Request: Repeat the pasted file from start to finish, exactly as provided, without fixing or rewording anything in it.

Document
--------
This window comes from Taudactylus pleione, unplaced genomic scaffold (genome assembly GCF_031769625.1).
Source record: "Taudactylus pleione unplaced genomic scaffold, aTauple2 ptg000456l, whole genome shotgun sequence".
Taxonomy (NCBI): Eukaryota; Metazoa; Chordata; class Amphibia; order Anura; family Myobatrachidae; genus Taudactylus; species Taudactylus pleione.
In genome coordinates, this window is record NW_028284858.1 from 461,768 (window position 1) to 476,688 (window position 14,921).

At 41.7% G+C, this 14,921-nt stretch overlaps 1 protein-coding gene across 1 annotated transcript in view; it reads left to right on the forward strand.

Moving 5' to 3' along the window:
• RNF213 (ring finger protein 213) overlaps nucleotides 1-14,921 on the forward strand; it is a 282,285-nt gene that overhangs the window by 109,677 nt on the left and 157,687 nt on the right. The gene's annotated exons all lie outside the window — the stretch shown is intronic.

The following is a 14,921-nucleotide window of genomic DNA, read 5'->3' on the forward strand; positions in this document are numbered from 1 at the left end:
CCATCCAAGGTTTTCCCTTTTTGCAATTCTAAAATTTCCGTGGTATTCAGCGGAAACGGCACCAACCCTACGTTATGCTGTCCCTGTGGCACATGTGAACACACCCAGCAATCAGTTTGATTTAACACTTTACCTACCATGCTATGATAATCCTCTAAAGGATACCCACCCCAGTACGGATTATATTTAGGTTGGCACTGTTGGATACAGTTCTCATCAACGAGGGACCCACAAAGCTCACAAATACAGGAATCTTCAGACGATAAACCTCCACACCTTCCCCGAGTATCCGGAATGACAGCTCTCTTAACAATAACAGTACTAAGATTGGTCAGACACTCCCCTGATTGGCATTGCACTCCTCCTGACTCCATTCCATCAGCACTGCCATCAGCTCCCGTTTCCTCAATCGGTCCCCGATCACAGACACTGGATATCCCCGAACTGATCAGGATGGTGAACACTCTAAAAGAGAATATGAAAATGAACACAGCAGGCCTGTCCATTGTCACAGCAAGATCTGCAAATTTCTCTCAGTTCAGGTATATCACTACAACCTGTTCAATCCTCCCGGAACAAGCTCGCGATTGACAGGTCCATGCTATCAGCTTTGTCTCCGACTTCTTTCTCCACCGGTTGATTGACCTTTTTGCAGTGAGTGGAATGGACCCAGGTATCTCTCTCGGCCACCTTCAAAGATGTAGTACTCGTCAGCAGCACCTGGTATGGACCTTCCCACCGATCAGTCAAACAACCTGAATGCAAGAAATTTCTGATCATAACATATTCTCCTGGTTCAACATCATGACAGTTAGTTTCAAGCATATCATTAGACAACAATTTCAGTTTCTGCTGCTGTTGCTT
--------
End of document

This window comes from Taudactylus pleione, unplaced genomic scaffold (genome assembly GCF_031769625.1).
Source record: "Taudactylus pleione unplaced genomic scaffold, aTauple2 ptg000456l, whole genome shotgun sequence".
Taxonomy (NCBI): Eukaryota; Metazoa; Chordata; class Amphibia; order Anura; family Myobatrachidae; genus Taudactylus; species Taudactylus pleione.
In genome coordinates, this window is record NW_028284858.1 from 461,768 (window position 1) to 476,688 (window position 14,921).

At 41.7% G+C, this 14,921-nt stretch overlaps 1 protein-coding gene across 1 annotated transcript in view; it reads left to right on the forward strand.

Moving 5' to 3' along the window:
• RNF213 (ring finger protein 213) overlaps nucleotides 1-14,921 on the forward strand; it is a 282,285-nt gene that overhangs the window by 109,677 nt on the left and 157,687 nt on the right. The gene's annotated exons all lie outside the window — the stretch shown is intronic.

The following is a 14,921-nucleotide window of genomic DNA, read 5'->3' on the forward strand; positions in this document are numbered from 1 at the left end:
CCATCCAAGGTTTTCCCTTTTTGCAATTCTAAAATTTCCGTGGTATTCAGCGGAAACGGCACCAACCCTACGTTATGCTGTCCCTGTGGCACATGTGAACACACCCAGCAATCAGTTTGATTTAACACTTTACCTACCATGCTATGATAATCCTCTAAAGGATACCCACCCCAGTACGGATTATATTTAGGTTGGCACTGTTGGATACAGTTCTCATCAACGAGGGACCCACAAAGCTCACAAATACAGGAATCTTCAGACGATAAACCTCCACACCTTCCCCGAGTATCCGGAATGACAGCTCTCTTAACAATAACAGTACTAAGATTGGTCAGACACTCCCCTGATTGGCATTGCACTCCTCCTGACTCCATTCCATCAGCACTGCCATCAGCTCCCGTTTCCTCAATCGGTCCCCGATCACAGACACTGGATATCCCCGAACTGATCAGGATGGTGAACACTCTAAAAGAGAATATGAAAATGAACACAGCAGGCCTGTCCATTGTCACAGCAAGATCTGCAAATTTCTCTCAGTTCAGGTATATCACTACAACCTGTTCAATCCTCCCGGAACAAGCTCGCGATTGACAGGTCCATGCTATCAGCTTTGTCTCCGACTTCTTTCTCCACCGGTTGATTGACCTTTTTGCAGTGAGTGGAATGGACCCAGGTATCTCTCTCGGCCACCTTCAAAGATGTAGTACTCGTCAGCAGCACCTGGTATGGACCTTCCCACCGATCAGTCAAACAACCTGAATGCAAGAAATTTCTGATCATAACATATTCTCCTGGTTCAACATCATGACAGTTAGTTTCAAGCATATCATTAGACAACAATTTCAGTTTCTGCTGCTGTTGCTT